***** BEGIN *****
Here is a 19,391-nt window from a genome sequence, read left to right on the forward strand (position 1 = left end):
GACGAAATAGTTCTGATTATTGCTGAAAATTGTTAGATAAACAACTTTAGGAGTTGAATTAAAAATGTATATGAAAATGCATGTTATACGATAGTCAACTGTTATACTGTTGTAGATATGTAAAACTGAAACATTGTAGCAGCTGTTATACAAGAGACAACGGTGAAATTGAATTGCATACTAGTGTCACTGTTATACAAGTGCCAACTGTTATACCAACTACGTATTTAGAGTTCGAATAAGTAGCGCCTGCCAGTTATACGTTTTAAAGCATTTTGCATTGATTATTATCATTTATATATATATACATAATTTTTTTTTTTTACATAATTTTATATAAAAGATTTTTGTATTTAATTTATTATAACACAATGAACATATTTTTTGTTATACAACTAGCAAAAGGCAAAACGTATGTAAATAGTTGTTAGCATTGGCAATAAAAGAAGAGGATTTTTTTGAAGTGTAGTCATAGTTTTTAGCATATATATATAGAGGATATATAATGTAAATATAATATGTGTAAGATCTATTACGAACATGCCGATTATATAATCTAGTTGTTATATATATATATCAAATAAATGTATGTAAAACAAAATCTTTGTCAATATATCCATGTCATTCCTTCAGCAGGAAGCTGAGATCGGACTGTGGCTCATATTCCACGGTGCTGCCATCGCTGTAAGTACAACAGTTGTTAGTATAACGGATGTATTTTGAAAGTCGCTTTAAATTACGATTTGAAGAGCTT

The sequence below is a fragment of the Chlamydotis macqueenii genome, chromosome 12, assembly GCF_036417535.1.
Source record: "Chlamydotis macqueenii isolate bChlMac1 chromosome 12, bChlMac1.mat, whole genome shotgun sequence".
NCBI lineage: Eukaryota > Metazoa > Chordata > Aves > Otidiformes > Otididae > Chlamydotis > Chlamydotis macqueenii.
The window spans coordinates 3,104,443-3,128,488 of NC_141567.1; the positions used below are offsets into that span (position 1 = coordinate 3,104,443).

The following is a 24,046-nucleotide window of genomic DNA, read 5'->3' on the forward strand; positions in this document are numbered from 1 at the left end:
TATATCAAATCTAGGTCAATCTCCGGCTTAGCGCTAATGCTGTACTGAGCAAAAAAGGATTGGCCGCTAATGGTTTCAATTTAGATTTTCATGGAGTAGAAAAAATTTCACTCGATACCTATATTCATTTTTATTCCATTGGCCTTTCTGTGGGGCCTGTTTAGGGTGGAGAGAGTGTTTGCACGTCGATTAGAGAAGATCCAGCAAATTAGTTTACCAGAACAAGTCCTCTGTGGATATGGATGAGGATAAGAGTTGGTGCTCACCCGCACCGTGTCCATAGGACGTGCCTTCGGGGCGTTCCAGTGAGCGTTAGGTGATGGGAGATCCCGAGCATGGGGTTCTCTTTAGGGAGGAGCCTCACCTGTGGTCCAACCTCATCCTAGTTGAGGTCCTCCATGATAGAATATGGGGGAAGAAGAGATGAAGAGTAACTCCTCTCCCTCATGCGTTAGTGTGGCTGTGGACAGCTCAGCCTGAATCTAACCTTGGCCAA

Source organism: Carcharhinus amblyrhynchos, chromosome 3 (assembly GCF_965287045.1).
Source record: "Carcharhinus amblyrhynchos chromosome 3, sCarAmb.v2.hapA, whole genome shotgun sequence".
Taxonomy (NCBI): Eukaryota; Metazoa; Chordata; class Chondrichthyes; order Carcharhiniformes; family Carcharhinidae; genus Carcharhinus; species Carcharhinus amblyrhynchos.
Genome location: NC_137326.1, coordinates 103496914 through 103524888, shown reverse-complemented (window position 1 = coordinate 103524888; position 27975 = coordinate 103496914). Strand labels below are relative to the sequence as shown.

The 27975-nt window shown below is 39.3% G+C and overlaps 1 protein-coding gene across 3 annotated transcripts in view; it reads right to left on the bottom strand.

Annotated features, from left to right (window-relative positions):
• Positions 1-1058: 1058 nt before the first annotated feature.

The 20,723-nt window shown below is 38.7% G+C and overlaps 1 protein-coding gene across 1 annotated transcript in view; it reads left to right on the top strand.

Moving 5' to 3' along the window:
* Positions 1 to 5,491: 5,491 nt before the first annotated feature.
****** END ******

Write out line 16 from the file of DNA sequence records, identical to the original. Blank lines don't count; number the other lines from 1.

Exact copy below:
The 20,723-nt window shown below is 38.7% G+C and overlaps 1 protein-coding gene across 1 annotated transcript in view; it reads left to right on the top strand.